Wednesday, June 8, 2016
Eleven Is Like...
If Mr. and Mrs. Rees have 11 children and not one of them has decided to throw out all of their crap before moving out to pursue adulthood and each individual child kept mementos from each year of their life and on average moved out when they were 23 then how many layers of crap is Rachel going to have to go through to find the back of the storage shed?
That’s 253 layers of ballet costumes, batting averages, Nursing school homework, badly written poetry, action figures, favorite dolls, original knock-knock jokes, and lots and lots of black widows that have been the only hands and eyes that have seen all thus crap for years.
If I’m going to be elbow-deep in these 253 layers then I get to write about it. Yes, I am aware that the badly written poetry was from me but I’m still the oldest girl and in charge of everybody and everything.
Each child has three main layers that accumulate all items: childhood, high school, and college, all of which took place while living with our parents. These layers were layered into cupboards, sheds, closets, and garages as the child continued through life until a human being was insane enough to marry into this hot mess and then the Rees child was gone…leaving the layers behind. Whatever Rees child was left to take over that recently married sibling’s space was then free to move all of those layers to a different closet, shed, cupboard so that the unmarried sibling could continue layering his/her layers until another insane person came along to whisk him/her away. I think the system worked great up until about the 200th layer. It was then that we could have opened the Massive Museum of Art and Artifacts of Three Decades of Reesdom and made plenty off of the ticket sales.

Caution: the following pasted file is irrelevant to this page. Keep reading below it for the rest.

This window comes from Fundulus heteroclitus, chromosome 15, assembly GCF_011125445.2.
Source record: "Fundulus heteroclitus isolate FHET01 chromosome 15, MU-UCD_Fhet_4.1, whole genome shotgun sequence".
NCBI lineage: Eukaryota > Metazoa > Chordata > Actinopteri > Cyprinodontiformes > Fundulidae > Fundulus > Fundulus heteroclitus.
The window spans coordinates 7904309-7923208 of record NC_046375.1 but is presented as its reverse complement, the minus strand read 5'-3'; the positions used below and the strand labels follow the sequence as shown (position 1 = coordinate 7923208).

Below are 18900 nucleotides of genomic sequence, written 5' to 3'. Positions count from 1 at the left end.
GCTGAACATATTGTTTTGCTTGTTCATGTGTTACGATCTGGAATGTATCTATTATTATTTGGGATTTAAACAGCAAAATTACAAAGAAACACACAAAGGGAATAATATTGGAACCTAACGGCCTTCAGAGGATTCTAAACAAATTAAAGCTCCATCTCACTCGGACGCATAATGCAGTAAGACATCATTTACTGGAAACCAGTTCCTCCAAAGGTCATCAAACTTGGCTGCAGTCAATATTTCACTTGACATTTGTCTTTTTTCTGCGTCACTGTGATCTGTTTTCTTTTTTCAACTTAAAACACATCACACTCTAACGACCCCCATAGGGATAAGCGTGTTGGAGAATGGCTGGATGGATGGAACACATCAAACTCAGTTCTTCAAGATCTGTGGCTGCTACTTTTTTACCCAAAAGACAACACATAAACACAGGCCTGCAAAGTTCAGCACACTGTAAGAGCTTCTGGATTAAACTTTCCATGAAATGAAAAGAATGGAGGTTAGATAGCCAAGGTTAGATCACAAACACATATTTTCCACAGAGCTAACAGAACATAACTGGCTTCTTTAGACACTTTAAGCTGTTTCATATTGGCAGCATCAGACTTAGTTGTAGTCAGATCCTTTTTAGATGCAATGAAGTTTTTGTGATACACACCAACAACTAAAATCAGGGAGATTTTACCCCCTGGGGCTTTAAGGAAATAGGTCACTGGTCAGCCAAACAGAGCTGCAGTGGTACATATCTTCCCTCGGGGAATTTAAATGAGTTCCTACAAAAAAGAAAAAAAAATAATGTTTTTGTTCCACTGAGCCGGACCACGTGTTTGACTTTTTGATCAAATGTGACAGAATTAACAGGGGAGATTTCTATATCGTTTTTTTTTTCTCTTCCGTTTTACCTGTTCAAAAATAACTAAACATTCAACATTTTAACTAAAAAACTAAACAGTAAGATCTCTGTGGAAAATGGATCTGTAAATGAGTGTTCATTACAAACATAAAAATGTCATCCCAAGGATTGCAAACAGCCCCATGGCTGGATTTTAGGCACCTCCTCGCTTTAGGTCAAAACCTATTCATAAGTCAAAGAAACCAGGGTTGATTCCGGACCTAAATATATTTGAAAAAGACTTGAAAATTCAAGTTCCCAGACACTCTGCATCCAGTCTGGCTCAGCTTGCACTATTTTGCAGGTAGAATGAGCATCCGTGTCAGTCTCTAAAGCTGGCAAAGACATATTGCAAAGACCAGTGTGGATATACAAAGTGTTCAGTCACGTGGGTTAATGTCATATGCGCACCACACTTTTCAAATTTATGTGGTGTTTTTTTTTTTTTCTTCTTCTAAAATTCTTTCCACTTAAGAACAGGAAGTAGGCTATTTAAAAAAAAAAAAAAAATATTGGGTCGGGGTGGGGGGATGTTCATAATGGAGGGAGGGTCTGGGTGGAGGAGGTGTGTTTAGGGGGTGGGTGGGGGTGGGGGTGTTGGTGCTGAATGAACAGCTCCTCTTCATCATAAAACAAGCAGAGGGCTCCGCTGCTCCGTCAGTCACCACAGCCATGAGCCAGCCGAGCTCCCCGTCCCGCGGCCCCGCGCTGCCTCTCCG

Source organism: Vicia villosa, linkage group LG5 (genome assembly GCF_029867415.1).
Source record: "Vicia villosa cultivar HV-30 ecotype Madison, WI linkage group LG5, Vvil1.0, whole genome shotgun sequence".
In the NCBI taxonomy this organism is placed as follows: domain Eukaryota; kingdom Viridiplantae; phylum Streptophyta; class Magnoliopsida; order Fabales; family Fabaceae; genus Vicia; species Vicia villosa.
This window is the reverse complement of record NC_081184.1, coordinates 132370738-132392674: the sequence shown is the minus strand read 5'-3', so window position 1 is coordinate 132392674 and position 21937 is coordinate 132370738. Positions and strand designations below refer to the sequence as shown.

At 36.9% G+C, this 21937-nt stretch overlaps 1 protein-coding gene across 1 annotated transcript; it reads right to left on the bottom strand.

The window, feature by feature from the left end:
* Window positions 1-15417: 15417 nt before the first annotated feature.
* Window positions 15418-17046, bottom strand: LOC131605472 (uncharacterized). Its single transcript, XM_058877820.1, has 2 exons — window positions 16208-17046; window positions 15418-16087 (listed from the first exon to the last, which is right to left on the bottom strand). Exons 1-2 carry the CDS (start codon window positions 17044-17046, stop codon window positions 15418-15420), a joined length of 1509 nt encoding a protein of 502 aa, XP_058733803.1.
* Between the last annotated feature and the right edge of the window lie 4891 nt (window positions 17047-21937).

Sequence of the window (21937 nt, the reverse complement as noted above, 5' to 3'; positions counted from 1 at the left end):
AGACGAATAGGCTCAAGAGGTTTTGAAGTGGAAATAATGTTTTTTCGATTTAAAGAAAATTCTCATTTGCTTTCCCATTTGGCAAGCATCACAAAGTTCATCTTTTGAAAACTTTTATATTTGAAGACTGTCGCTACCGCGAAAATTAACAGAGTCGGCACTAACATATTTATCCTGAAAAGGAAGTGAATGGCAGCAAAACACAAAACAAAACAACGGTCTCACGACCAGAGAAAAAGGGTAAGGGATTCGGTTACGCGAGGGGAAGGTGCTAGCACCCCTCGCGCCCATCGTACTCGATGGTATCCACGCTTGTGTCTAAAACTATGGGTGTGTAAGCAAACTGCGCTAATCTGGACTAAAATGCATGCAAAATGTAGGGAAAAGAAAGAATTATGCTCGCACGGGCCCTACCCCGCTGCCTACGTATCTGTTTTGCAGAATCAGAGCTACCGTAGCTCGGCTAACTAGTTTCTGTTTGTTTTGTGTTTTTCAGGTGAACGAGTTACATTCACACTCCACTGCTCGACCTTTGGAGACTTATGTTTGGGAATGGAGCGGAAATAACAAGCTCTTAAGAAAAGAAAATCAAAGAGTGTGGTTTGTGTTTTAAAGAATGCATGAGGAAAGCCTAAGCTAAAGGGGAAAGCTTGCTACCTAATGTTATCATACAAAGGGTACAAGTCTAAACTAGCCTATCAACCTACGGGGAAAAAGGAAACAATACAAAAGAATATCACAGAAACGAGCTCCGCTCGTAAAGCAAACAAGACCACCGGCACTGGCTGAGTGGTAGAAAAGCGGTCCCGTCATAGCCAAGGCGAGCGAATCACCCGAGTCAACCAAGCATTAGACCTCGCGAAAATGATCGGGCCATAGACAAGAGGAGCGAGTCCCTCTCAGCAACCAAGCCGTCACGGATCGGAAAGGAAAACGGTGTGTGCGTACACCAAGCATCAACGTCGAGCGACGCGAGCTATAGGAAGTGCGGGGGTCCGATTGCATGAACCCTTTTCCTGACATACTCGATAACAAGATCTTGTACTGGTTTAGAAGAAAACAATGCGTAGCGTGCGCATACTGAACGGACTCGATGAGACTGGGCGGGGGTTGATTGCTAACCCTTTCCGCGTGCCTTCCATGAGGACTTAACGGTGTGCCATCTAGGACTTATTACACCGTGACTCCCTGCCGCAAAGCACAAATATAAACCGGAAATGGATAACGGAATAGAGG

It’s all under control now. The big sister is here to rescue the remaining Rees babies from being crushed by the impending landslide of 253 layers of “really important memories that I just can’t throw away.”
I’m like a ghost-buster but only for Reeses. A Rees-buster.
The question is, who cares about my stories?
Don’t you know anything?
A storyteller never cares if you want to hear the story. A storyteller just tells stories to whoever dares make eye contact. We think, “They’ve made eye contact. They want a story.” It’s the same instinct that the people who sell stuff at mall kiosks have. I know you know what I’m talking about. I got my storytelling from my Grandpa Rees. You can’t escape until Grandpa and I said The End.
So, you want to hear some stories? Like you have a choice.